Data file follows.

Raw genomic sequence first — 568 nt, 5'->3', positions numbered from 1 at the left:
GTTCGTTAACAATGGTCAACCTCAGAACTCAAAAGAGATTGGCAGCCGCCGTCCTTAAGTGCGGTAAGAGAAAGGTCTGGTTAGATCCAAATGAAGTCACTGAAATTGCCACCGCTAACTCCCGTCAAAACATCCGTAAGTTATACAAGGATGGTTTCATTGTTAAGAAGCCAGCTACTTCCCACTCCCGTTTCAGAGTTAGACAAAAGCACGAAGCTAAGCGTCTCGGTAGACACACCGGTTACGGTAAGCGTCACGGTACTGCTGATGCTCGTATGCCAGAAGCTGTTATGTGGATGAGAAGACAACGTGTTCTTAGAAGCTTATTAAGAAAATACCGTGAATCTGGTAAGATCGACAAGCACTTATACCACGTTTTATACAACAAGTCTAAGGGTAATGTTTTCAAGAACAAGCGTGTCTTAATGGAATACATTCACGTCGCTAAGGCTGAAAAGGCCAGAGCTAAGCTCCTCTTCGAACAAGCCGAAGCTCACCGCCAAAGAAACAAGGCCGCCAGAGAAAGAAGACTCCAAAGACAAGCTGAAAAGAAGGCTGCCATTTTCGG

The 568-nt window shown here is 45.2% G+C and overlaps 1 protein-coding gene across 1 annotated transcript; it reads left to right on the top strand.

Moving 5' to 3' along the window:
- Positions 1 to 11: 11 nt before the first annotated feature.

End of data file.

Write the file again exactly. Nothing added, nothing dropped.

Raw genomic sequence first — 568 nt, 5'->3', positions numbered from 1 at the left:
GTTCGTTAACAATGGTCAACCTCAGAACTCAAAAGAGATTGGCAGCCGCCGTCCTTAAGTGCGGTAAGAGAAAGGTCTGGTTAGATCCAAATGAAGTCACTGAAATTGCCACCGCTAACTCCCGTCAAAACATCCGTAAGTTATACAAGGATGGTTTCATTGTTAAGAAGCCAGCTACTTCCCACTCCCGTTTCAGAGTTAGACAAAAGCACGAAGCTAAGCGTCTCGGTAGACACACCGGTTACGGTAAGCGTCACGGTACTGCTGATGCTCGTATGCCAGAAGCTGTTATGTGGATGAGAAGACAACGTGTTCTTAGAAGCTTATTAAGAAAATACCGTGAATCTGGTAAGATCGACAAGCACTTATACCACGTTTTATACAACAAGTCTAAGGGTAATGTTTTCAAGAACAAGCGTGTCTTAATGGAATACATTCACGTCGCTAAGGCTGAAAAGGCCAGAGCTAAGCTCCTCTTCGAACAAGCCGAAGCTCACCGCCAAAGAAACAAGGCCGCCAGAGAAAGAAGACTCCAAAGACAAGCTGAAAAGAAGGCTGCCATTTTCGG

The 568-nt window shown here is 45.2% G+C and overlaps 1 protein-coding gene across 1 annotated transcript; it reads left to right on the top strand.

Moving 5' to 3' along the window:
- Positions 1 to 11: 11 nt before the first annotated feature.